What Is the ISO 9000 Standards Series?
ISO 9000 is a set of international standards on quality management and quality assurance developed to help companies effectively document the quality system elements to be implemented to maintain an efficient quality system. They are not specific to any one industry and can be applied to organizations of any size.
ISO 9000 can help a company satisfy its customers, meet regulatory requirements, and achieve continual improvement. However, it should be considered to be a first step, the base level of a quality system, not a complete guarantee of quality.
ISO 9000 vs. 9001
ISO 9000 is a series, or family, of standards. ISO 9001 is a standard within the family. The ISO 9000 family of standards also contains an individual standard named ISO 9000. This standard lays out the fundamentals and vocabulary of quality management systems (QMS).
ISO 9000 Series standards
The ISO 9000 family contains these standards:
- ISO 9001:2015: Quality management systems - Requirements
- ISO 9000:2015: Quality management systems - Fundamentals and vocabulary (definitions)
- ISO 9004:2009: Quality management systems – Managing for the sustained success of an organization (continuous improvement)
- ISO 19011:2011: Guidelines for auditing management systems
ASQ is the only place to get the American National Standard versions of these standards in the ISO 9000 family.
ISO 9000 certification
Individuals and organizations cannot be certified to ISO 9000. ISO 9001 is the only standard within the ISO 9000 family to which organizations can certify.
ISO 9000:2000 refers to the ISO 9000 update released in the year 2000.
The Technical Committee responsible for the ISO 9000 family developed specifications for the ISO 9000:2000 revisions, leading to a significant advancement of the standards and reflecting contemporary concepts of quality management.
The ISO 9000:2000 revision had five goals:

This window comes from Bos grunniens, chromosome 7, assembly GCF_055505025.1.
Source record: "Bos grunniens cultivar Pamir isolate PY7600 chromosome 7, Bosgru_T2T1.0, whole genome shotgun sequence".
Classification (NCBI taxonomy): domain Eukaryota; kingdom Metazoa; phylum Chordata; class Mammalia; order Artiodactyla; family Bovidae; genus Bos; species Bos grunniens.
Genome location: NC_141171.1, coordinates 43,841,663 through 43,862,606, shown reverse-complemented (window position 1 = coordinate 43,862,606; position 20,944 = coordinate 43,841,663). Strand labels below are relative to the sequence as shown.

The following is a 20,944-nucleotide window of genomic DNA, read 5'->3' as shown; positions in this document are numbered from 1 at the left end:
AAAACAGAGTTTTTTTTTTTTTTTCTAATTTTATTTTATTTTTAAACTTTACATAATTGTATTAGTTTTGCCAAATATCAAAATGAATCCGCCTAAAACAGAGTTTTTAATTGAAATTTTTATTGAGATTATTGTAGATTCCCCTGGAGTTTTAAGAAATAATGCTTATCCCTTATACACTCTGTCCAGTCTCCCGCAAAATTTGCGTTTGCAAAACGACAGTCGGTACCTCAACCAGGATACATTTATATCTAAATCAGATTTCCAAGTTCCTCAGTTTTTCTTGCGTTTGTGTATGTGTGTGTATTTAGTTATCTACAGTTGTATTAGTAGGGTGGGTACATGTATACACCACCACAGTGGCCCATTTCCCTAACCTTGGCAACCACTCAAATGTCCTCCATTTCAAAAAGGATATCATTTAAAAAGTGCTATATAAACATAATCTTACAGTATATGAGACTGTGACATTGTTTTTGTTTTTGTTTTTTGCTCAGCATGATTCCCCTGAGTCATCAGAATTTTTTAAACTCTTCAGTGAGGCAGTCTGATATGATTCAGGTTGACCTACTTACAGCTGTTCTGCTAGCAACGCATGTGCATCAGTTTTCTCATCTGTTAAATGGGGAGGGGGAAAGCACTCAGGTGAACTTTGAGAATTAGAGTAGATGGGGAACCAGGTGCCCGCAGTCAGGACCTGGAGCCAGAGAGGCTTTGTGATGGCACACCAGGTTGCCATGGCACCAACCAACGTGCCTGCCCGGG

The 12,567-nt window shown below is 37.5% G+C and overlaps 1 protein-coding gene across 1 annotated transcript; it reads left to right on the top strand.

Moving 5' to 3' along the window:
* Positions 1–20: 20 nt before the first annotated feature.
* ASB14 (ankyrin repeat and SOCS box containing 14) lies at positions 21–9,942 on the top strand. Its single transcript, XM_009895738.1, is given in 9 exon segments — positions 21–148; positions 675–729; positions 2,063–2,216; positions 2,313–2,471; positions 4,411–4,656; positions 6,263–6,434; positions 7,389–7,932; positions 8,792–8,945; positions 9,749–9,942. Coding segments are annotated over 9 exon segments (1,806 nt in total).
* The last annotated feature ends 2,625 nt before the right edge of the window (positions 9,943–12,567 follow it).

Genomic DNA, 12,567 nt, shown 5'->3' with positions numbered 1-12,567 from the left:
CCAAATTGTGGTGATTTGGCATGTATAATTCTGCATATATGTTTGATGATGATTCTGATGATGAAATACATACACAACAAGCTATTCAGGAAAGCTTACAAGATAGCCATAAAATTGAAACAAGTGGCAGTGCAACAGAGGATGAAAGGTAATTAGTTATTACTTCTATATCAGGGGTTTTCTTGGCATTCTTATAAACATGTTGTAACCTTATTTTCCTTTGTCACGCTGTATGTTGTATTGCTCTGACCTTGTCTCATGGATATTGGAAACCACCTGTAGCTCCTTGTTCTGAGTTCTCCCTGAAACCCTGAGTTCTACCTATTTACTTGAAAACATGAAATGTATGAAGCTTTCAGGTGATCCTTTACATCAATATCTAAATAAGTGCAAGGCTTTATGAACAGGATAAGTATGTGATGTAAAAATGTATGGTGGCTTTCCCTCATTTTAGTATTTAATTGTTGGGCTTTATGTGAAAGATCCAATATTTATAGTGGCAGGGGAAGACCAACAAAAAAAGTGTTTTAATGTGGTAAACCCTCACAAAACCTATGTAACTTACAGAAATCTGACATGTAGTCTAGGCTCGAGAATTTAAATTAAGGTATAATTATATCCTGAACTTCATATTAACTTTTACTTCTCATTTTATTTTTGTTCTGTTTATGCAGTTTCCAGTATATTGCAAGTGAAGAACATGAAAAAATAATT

- Meet stakeholder needs
- Be usable by all sizes of organizations
- Be usable by all sectors
- Be simple and clearly understood
- Connect quality management system to business processes
(From ISO 9000:2000 Shifts Focus of Quality Management System Standards, by Jack West.)
ISO 9000:2000 was again updated in 2008 and 2015. ISO 9000:2015 is the most current version.
History & revisions: ISO 9000:2000, 2008, and 2015
- Originally published in 1987 by the International Organization for Standardization (ISO), a specialized international agency for standardization composed of the national standards bodies of more than 160 countries
- Underwent major revision in 2000; revised again in 2008
- Current versions of ISO 9000 and ISO 9001 were published in September 2015
ISO 9000 principles of quality management
The ISO 9000:2015 and ISO 9001:2015 standards are based on seven quality management principles that senior management can apply for organizational improvement:
- Customer focus
- Understand the needs of existing and future customers
- Align organizational objectives with customer needs and expectations
- Meet customer requirements
- Measure customer satisfaction
- Manage customer relationships
- Aim to exceed customer expectations
- Engagement of people
- Ensure that people’s abilities are used and valued
- Make people accountable
- Enable participation in continual improvement
- Evaluate individual performance
- Enable learning and knowledge sharing
- Enable open discussion of problems and constraints
Learn more about employee involvement.
- Process approach
- Improve organizational performance and capabilities
- Align improvement activities
- Empower people to make improvements
- Measure improvement consistently
- Celebrate improvements
Learn more about approaches to continual improvement.
- Evidence-based decision making
- Ensure the accessibility of accurate and reliable data
- Use appropriate methods to analyze data
- Make decisions based on analysis
- Balance data analysis with practical experience
- Relationship management
- Identify and select suppliers to manage costs, optimize resources, and create value
- Establish relationships considering both the short and long term
- Share expertise, resources, information, and plans with partners
- Collaborate on improvement and development activities
- Recognize supplier successes